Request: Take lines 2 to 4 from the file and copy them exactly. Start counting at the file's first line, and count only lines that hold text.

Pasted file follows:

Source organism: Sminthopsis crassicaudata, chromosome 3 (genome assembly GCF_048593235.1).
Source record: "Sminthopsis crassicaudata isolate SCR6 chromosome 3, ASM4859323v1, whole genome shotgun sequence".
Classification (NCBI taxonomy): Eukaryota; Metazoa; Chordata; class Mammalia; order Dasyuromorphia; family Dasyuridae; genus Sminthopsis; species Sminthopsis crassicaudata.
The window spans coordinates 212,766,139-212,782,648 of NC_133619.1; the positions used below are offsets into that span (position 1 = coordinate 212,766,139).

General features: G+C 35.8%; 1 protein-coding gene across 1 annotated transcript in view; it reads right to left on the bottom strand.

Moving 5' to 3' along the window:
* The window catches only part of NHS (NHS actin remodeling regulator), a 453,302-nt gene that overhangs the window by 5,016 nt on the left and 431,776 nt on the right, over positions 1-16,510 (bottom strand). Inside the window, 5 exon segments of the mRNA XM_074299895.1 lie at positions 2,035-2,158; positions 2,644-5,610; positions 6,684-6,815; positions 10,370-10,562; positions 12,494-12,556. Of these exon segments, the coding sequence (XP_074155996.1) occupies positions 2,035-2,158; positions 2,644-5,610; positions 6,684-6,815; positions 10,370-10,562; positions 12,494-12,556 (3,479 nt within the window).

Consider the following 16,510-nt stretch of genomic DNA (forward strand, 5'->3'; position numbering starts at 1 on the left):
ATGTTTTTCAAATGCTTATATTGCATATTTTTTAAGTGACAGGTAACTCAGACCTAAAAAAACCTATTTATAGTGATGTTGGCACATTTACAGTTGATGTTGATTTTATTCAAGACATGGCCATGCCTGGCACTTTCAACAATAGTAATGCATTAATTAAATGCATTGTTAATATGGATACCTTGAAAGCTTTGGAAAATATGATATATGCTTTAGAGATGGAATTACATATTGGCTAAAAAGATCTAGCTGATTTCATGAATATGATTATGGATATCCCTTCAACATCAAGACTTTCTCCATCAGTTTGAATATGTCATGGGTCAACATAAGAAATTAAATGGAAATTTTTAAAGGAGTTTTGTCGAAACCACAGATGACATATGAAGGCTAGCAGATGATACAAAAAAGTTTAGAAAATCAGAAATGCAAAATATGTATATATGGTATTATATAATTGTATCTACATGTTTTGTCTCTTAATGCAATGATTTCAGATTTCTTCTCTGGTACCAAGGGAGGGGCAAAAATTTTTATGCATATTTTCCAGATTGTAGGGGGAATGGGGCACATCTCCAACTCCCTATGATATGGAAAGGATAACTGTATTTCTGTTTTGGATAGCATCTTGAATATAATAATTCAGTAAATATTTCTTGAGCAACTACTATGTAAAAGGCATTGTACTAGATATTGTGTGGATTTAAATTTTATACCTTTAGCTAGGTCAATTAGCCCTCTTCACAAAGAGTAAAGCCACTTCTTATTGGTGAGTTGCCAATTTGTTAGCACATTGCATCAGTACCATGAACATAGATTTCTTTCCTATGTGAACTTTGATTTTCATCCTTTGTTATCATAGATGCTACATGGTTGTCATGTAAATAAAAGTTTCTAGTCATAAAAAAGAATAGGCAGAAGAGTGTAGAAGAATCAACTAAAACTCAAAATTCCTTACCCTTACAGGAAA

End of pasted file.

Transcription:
Source record: "Sminthopsis crassicaudata isolate SCR6 chromosome 3, ASM4859323v1, whole genome shotgun sequence".
Classification (NCBI taxonomy): Eukaryota; Metazoa; Chordata; class Mammalia; order Dasyuromorphia; family Dasyuridae; genus Sminthopsis; species Sminthopsis crassicaudata.
The window spans coordinates 212,766,139-212,782,648 of NC_133619.1; the positions used below are offsets into that span (position 1 = coordinate 212,766,139).